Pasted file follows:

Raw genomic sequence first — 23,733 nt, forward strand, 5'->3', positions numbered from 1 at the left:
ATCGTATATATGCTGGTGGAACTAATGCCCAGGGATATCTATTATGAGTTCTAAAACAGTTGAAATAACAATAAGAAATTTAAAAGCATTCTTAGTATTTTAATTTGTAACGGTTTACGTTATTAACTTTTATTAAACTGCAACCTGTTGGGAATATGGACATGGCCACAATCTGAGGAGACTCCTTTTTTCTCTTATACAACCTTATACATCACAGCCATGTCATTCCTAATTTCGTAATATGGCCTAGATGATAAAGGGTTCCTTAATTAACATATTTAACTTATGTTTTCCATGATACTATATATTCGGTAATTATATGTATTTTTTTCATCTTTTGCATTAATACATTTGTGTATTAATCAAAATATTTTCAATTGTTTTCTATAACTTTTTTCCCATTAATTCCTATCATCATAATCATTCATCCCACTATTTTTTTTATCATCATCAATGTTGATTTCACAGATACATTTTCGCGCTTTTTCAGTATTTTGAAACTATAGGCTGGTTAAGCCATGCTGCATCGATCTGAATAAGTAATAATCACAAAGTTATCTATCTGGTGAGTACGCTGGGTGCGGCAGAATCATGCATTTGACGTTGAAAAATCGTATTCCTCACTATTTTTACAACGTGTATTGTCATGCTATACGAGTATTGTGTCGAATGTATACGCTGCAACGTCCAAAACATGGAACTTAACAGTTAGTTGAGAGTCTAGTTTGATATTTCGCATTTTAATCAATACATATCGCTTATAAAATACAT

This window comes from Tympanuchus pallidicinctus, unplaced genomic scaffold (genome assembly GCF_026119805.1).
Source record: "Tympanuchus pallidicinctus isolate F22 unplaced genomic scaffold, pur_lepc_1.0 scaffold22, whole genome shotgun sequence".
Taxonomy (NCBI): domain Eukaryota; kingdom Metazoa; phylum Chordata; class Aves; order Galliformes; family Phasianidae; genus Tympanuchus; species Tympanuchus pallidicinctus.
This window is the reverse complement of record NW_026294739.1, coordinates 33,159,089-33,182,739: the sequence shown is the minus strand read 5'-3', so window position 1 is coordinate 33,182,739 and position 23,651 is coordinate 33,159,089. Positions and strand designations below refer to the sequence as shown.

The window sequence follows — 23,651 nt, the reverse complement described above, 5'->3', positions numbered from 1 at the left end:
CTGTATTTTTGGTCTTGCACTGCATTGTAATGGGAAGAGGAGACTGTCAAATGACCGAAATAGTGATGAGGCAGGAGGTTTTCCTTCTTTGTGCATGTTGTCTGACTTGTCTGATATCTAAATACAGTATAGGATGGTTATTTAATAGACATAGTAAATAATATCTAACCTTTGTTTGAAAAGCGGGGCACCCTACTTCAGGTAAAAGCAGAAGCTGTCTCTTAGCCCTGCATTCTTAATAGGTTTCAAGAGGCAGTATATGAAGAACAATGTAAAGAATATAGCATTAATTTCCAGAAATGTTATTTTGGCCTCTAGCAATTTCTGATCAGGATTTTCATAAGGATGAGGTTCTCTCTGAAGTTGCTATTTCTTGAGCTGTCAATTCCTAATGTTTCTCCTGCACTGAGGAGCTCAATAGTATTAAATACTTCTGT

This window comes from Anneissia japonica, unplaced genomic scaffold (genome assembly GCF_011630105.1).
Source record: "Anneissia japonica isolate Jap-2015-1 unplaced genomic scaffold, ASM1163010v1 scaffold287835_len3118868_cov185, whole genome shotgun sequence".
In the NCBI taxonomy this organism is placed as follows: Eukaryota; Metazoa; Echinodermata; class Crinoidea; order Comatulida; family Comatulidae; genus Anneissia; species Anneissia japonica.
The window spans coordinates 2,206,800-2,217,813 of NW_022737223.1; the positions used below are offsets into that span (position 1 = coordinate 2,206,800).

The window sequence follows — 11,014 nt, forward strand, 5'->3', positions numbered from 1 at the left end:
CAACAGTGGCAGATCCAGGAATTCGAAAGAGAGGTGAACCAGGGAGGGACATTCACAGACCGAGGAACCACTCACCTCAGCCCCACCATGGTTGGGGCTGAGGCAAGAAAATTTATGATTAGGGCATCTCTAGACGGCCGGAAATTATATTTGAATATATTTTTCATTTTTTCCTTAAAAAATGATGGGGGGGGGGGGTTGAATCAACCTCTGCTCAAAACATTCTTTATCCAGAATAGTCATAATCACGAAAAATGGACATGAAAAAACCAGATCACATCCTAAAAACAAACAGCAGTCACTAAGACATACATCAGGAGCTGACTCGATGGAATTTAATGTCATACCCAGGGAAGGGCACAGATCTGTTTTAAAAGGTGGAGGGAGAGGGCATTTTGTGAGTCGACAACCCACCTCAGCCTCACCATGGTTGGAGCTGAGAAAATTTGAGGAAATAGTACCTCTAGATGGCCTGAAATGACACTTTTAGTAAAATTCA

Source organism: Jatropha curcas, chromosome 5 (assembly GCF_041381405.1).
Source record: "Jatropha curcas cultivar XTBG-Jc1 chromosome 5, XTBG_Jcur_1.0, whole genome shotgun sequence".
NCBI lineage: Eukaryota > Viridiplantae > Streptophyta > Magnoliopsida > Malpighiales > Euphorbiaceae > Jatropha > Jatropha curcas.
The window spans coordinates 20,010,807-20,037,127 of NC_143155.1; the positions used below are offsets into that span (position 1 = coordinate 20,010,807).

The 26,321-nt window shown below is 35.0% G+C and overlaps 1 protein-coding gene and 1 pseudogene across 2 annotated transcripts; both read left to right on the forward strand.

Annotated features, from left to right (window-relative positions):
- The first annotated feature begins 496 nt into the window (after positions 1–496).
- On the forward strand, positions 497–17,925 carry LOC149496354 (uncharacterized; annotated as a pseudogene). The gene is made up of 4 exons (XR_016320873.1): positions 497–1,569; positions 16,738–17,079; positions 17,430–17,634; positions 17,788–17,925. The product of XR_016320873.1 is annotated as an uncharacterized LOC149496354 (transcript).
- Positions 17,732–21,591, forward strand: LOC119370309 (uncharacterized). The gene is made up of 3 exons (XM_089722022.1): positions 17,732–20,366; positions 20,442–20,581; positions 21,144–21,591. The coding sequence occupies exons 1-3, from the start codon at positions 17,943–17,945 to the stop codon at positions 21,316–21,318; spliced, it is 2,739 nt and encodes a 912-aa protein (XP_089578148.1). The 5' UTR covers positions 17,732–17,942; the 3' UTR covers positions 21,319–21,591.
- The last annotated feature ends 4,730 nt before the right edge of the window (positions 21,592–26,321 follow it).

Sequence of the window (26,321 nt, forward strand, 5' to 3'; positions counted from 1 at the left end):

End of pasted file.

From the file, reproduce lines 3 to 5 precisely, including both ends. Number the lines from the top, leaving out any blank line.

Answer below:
This window comes from Tympanuchus pallidicinctus, unplaced genomic scaffold (genome assembly GCF_026119805.1).
Source record: "Tympanuchus pallidicinctus isolate F22 unplaced genomic scaffold, pur_lepc_1.0 scaffold22, whole genome shotgun sequence".
Taxonomy (NCBI): domain Eukaryota; kingdom Metazoa; phylum Chordata; class Aves; order Galliformes; family Phasianidae; genus Tympanuchus; species Tympanuchus pallidicinctus.